Certain regions in the North (Piemonte and Emilia-Romagna for example) have excellent cattle breeds, suited to meat and milk production, as well as hogs that help create such ingredients as (prosciutto), sausage (cotechino), different sorts of salami. Due to the abundance of these ingredients, cooking styles such as boiling and frying through slow braising and stewing is more prevalent. You will find that cooks in the North also use less tomato, using wine or broth as the liquid and chopped herbs for flavour.
If you thoughts all Italian cooks use pasta, think again. Most traditional North Italian recipes the flat and extruded forms of pasta that are so important further south are less prevalent, taking a backseat to polenta and risotto, and, in the winter, too rich, hearty soups.
Central Italy comprises four regions: Tuscany, Umbria, Le Marche, and Lazio.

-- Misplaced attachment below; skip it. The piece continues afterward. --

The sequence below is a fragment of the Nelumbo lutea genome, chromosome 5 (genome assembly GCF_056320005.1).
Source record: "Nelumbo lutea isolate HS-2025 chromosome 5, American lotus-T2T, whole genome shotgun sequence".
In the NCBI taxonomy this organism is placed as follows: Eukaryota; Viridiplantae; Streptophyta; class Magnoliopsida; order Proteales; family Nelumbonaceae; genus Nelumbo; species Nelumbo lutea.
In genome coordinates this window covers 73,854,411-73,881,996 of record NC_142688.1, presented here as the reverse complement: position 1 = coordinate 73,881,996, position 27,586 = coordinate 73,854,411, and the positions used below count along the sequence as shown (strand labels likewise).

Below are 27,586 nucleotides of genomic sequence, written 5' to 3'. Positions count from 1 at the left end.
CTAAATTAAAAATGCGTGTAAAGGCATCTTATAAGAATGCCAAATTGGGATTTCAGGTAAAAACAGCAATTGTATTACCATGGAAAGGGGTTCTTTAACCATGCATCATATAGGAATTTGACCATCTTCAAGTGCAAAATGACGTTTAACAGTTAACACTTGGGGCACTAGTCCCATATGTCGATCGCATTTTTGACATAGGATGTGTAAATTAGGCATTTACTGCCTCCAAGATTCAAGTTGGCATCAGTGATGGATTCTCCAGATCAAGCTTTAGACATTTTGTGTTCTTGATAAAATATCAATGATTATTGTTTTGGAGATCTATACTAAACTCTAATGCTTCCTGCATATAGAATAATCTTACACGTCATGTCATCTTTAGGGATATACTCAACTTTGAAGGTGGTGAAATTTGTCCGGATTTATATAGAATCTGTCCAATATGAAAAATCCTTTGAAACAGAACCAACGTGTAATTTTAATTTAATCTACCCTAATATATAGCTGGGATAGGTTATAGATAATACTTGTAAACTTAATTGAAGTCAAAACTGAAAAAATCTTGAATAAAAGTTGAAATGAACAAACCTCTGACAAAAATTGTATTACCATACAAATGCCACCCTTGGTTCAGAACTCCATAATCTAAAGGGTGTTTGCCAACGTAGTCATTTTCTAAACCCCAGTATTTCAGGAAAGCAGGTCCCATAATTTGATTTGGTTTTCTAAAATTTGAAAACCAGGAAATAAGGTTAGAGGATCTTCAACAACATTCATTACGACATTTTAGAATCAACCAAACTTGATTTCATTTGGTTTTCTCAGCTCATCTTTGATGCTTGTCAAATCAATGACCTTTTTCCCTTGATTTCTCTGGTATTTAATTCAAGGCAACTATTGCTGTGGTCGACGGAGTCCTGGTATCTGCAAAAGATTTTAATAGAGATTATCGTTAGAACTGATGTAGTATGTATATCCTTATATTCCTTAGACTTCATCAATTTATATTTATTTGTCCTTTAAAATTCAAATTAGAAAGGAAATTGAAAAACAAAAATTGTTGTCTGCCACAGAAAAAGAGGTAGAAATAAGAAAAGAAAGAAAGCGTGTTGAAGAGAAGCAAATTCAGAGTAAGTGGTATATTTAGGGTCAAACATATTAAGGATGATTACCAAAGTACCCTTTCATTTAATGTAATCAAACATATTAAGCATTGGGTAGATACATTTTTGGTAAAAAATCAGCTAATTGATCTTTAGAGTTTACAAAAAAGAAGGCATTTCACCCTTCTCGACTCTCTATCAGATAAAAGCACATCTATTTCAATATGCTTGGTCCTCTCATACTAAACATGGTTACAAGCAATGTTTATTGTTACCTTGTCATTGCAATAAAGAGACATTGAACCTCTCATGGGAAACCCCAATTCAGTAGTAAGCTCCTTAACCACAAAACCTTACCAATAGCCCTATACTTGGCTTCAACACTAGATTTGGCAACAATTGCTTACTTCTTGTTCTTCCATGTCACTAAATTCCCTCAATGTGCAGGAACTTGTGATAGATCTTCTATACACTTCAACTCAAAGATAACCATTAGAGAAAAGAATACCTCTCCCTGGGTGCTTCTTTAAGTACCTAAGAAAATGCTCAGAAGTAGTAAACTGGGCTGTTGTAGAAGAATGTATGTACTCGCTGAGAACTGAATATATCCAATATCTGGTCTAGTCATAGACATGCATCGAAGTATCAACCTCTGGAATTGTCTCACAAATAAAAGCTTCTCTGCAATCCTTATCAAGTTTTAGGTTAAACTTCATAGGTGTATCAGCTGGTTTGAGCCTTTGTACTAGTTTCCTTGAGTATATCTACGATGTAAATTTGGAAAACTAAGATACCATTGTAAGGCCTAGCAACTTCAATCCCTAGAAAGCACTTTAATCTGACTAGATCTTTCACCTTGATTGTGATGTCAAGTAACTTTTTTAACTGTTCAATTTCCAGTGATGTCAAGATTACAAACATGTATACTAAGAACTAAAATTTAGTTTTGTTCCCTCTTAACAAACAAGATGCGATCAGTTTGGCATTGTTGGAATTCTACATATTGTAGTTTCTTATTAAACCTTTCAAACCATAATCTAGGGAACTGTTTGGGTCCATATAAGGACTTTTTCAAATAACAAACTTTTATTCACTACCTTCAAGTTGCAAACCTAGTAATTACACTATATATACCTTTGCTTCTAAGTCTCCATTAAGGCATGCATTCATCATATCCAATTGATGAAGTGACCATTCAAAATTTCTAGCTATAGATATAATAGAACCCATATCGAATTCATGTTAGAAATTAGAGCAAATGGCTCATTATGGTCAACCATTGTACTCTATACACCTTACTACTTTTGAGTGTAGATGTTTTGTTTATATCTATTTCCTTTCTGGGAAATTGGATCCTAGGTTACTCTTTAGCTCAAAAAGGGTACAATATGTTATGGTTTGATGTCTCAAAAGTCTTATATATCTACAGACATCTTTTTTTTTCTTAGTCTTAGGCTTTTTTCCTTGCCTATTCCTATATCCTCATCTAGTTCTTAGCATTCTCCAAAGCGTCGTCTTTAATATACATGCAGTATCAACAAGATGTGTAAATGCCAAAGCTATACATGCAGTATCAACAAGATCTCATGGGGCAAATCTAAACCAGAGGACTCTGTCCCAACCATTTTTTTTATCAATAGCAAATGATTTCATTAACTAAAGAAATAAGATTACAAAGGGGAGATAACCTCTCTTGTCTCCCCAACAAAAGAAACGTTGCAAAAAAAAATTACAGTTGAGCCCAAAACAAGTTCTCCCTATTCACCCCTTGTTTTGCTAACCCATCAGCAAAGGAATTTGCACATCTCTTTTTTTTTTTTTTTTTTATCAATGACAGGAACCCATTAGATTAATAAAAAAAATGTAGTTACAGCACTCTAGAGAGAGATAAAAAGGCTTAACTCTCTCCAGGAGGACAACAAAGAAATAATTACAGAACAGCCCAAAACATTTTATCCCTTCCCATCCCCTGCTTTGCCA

Compared to the North, the climate is much warmer and summers are longer, so expect to see more tomato based dishes. Despite the regions famous cities such Rome, Siena or Florence attracting millions of visitors each year, Central Italy cuisine is probably one of the most unknown around the world.
If you were to holiday in Central Italy, expect to see lots of braised meats and stews. Throughout Tuscany, the renowned Chianina cattle graze the fields, while in Lazio, spring lamb is cooked in a pan with oil or lard and garlic, sage and rosemary, then seasoned with salt-cured anchovies.
It would be remiss of me not to highlight the star dish of the Lazian cuisine, 'Spaghetti alla carbonara'. A recipe imitated around the world. The original ingredients for a great Carbonara are eggs, Pecorino Romano cheese, guanciale (similar to bacon) and black pepper.
Close to the Adriatic Sea, the Marche region sees fish as its most frequent ingredient. Fish soups that contain different kind of fishes, garlic, onion and tomato or saffron are found on the coast, whereas Inland, dishes are more meat based.